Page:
Piers Morgan and I are talking hypocrisy. The former British newspaper editor-turned- reality TV star (he presents both the US and UK versions of the Got Talent franchise and is in discussion to do the same in the UAE) has been accused of worse in his time – insider share dealing while helming the UK’s Daily Mirror newspaper, publishing faked photos of British soldiers abusing Iraqi prisoners (which, despite protestations that he, too, was duped, led to Morgan’s dismissal in 2004). But it’s the charge of hypocrisy that smarts.
The ‘H’ word is something Morgan despises. It is the trait he most repeatedly derides in others, especially the celebrities he spent his many years at newsprint’s frontline mocking for their alleged duplicity at, on the one hand, selling coverage of personal ‘moments’, while on the other pleading invasion of privacy with every snap of the paparazzo’s shutter.
Has such a position altered, I wonder, now that he has joined the celebrity ranks? This is the man whose star is now so perkily ascendant that he splits his time between projects in both his native UK and Hollywood (where he gets to ‘drink champagne and judge dancing dogs with David Hasslehoff’), who has published a litter of best-selling books, hosted a brace of TV shows (culminating in a recent ‘golden handcuffs’ deal with British channel ITV, the crown jewel of which is a much-hyped prime-time chat show) and appeared on celebrity editions of The Apprentice. Surely he now sees things from the other side?
‘No, it’s kind of confirmed what I thought, really,’ answers Morgan with jaunty ease. ‘They really are a bunch of pampered little prima donnas who don’t know how lucky they are. Most of the world is either starving or impoverished and the last thing a celebrity should ever do is whinge and moan about paparazzi or intrusion or any of that garbage, because most people do real jobs.’
Strong words. But Morgan has also fronted a BBC show, You Can’t Fire Me, I’m Famous, in which he interviewed fallen British celebrities. That he did so shortly after his ignominious departure from the Mirror, may reveal nothing more than a canny knack for an opportunity on Morgan’s part, but the fact that he did so with something akin to sympathy and, at times, even compassion? He has since followed it up with a similar series – The Dark Side Of Celebrity, in which the likes of BritArt star Tracey Emin and Holly- wood hard boy Mickey Rourke discuss the perils of fame – suggesting the grey areas of celebrity fascinate him rather more than he likes to admit, while his own apparent fascination with the species (he is endlessly dropping names, at one point even whipping out his phone to show me a pic of his girlfriend with former enemy and new ‘best mate’, Naomi Campbell) speaks of something else again. Or does he simply think we’ll all be dazzled by the contents of his star-stuffed address book?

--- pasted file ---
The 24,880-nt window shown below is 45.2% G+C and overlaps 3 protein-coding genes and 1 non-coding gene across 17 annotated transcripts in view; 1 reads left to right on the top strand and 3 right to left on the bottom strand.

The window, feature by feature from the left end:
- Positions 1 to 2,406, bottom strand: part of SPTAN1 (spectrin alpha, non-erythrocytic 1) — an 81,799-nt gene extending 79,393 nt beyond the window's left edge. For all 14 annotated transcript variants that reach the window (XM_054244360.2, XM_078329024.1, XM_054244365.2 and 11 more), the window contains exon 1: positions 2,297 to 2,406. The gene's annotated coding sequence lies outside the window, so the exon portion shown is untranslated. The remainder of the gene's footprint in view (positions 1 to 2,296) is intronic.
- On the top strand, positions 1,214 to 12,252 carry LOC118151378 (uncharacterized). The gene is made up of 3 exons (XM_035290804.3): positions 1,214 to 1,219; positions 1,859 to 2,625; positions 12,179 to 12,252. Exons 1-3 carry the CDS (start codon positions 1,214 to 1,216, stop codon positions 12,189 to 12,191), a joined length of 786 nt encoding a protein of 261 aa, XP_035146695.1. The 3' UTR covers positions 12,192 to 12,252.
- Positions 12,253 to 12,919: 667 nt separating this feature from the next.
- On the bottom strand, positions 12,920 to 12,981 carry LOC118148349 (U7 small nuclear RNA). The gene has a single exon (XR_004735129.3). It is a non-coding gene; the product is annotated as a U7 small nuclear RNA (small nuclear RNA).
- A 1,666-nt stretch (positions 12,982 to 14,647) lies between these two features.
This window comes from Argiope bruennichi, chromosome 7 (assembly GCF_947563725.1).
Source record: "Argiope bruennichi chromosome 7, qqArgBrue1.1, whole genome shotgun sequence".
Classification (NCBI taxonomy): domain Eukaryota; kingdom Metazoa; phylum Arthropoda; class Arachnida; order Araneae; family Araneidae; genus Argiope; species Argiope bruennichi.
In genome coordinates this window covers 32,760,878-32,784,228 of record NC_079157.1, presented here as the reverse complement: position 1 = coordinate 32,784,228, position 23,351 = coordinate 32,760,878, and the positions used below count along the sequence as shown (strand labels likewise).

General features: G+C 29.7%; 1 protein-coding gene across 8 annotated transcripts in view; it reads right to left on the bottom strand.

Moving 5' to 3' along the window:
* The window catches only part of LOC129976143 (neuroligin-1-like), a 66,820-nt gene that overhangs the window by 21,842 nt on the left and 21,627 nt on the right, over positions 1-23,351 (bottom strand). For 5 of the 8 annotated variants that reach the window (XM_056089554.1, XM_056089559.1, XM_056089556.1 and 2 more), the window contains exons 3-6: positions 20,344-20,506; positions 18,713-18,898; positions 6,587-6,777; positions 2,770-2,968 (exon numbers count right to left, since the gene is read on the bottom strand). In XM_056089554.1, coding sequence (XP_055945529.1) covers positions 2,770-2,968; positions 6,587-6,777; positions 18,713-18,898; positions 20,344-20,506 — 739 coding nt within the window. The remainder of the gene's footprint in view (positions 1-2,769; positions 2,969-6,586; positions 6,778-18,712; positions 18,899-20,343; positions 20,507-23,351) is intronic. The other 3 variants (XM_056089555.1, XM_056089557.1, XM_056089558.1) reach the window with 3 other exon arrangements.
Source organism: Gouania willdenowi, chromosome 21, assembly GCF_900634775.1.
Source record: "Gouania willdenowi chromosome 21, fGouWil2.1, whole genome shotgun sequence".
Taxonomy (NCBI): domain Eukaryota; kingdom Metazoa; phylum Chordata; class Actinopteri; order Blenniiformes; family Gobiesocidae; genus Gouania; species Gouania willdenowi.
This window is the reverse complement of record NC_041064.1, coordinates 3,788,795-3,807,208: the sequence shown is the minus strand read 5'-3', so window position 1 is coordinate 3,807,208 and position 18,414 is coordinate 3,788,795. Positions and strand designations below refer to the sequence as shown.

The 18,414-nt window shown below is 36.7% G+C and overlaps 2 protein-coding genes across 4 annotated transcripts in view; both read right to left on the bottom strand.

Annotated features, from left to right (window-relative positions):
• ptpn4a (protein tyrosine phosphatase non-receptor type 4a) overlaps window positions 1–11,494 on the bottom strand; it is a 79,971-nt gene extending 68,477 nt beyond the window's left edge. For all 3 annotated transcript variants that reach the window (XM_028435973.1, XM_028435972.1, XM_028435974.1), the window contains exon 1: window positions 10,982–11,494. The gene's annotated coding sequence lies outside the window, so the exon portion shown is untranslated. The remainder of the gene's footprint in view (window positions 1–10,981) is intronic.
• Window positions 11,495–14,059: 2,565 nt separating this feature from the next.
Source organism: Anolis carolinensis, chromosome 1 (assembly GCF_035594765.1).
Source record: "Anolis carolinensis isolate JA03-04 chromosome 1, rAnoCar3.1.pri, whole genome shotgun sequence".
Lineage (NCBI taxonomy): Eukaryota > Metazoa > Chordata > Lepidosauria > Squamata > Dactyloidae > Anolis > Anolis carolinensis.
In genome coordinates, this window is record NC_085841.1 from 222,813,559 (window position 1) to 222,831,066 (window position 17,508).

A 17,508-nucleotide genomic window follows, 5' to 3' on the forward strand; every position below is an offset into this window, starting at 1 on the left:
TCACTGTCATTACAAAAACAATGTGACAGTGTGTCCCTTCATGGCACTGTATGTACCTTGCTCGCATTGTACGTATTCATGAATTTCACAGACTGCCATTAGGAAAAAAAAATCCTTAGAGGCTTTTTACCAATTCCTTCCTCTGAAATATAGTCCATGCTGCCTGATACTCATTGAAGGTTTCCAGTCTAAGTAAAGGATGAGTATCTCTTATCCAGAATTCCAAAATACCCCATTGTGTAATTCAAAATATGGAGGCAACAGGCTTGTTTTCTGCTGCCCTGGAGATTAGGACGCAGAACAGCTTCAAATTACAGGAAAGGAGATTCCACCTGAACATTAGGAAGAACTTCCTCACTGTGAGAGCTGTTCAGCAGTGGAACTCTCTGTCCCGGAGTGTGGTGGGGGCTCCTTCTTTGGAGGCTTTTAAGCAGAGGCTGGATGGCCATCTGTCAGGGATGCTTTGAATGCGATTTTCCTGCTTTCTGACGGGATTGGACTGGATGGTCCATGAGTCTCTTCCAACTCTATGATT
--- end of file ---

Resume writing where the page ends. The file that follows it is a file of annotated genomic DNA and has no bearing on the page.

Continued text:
I repeat a quote to him from Ivanka Trump during his appearance on the US version of The Apprentice about his treatment of others. He interrupts, but not in defence. ‘She actually said she had an issue with my bedside manner,’ he corrects with relish. ‘I said, “Well what do you know about that bedside manner, Ivanka?” She said, “That’s exactly the kind of thing I’m talking about.” And I said,’ he finishes with a satisfied smirk, ‘“It’s called a sense of humour.”’ Is there at any point where you think your sense of humour might overstep the mark? ‘No, there’s a point where other people don’t get it. That’s not my problem.’
There’s no doubt that Morgan gives good copy – he is endlessly quotable, his wayward contrariness, the more you talk to him, spreading and growing like especially dirty gossip. Ever one to avoid easy pigeonholing, however, Morgan is keen to display his other side.